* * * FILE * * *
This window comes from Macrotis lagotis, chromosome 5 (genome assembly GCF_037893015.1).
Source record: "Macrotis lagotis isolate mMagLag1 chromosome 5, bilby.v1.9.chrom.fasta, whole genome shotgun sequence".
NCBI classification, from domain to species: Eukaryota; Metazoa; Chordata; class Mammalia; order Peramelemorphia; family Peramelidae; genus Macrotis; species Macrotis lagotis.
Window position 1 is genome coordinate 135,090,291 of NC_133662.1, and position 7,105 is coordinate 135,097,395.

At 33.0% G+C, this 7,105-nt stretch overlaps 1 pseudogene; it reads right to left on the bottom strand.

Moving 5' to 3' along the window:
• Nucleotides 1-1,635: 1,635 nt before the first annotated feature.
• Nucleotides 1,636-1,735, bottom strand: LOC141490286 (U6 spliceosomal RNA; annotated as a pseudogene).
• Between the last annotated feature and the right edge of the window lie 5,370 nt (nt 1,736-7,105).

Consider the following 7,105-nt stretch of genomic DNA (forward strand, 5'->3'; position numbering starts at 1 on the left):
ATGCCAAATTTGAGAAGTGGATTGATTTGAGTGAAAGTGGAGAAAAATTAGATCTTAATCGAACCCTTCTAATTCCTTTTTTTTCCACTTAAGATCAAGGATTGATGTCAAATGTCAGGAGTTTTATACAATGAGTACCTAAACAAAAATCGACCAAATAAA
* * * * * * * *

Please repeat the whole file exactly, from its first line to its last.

This window comes from Macrotis lagotis, chromosome 5 (genome assembly GCF_037893015.1).
Source record: "Macrotis lagotis isolate mMagLag1 chromosome 5, bilby.v1.9.chrom.fasta, whole genome shotgun sequence".
NCBI classification, from domain to species: Eukaryota; Metazoa; Chordata; class Mammalia; order Peramelemorphia; family Peramelidae; genus Macrotis; species Macrotis lagotis.
Window position 1 is genome coordinate 135,090,291 of NC_133662.1, and position 7,105 is coordinate 135,097,395.

At 33.0% G+C, this 7,105-nt stretch overlaps 1 pseudogene; it reads right to left on the bottom strand.

Moving 5' to 3' along the window:
• Nucleotides 1-1,635: 1,635 nt before the first annotated feature.
• Nucleotides 1,636-1,735, bottom strand: LOC141490286 (U6 spliceosomal RNA; annotated as a pseudogene).
• Between the last annotated feature and the right edge of the window lie 5,370 nt (nt 1,736-7,105).

Consider the following 7,105-nt stretch of genomic DNA (forward strand, 5'->3'; position numbering starts at 1 on the left):
ATGCCAAATTTGAGAAGTGGATTGATTTGAGTGAAAGTGGAGAAAAATTAGATCTTAATCGAACCCTTCTAATTCCTTTTTTTTCCACTTAAGATCAAGGATTGATGTCAAATGTCAGGAGTTTTATACAATGAGTACCTAAACAAAAATCGACCAAATAAA